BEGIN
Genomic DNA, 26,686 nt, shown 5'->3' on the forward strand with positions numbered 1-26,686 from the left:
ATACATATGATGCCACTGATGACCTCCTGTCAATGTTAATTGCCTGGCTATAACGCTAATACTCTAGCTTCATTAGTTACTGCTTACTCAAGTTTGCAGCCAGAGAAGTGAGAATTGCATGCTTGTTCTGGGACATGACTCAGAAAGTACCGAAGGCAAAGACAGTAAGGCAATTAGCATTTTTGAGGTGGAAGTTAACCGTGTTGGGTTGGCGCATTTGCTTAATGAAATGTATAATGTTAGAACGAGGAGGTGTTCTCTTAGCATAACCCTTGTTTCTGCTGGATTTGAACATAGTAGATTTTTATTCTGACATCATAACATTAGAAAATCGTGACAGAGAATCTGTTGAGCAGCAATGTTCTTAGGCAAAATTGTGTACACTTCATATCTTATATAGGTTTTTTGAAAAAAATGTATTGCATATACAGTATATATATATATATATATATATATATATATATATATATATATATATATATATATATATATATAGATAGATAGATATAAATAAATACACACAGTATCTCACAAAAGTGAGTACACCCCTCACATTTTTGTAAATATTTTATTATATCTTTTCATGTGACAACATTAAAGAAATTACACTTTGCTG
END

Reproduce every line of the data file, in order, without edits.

Genomic DNA, 26,686 nt, shown 5'->3' on the forward strand with positions numbered 1-26,686 from the left:
ATACATATGATGCCACTGATGACCTCCTGTCAATGTTAATTGCCTGGCTATAACGCTAATACTCTAGCTTCATTAGTTACTGCTTACTCAAGTTTGCAGCCAGAGAAGTGAGAATTGCATGCTTGTTCTGGGACATGACTCAGAAAGTACCGAAGGCAAAGACAGTAAGGCAATTAGCATTTTTGAGGTGGAAGTTAACCGTGTTGGGTTGGCGCATTTGCTTAATGAAATGTATAATGTTAGAACGAGGAGGTGTTCTCTTAGCATAACCCTTGTTTCTGCTGGATTTGAACATAGTAGATTTTTATTCTGACATCATAACATTAGAAAATCGTGACAGAGAATCTGTTGAGCAGCAATGTTCTTAGGCAAAATTGTGTACACTTCATATCTTATATAGGTTTTTTGAAAAAAATGTATTGCATATACAGTATATATATATATATATATATATATATATATATATATATATATATATATATATATATATATATAGATAGATAGATATAAATAAATACACACAGTATCTCACAAAAGTGAGTACACCCCTCACATTTTTGTAAATATTTTATTATATCTTTTCATGTGACAACATTAAAGAAATTACACTTTGCTG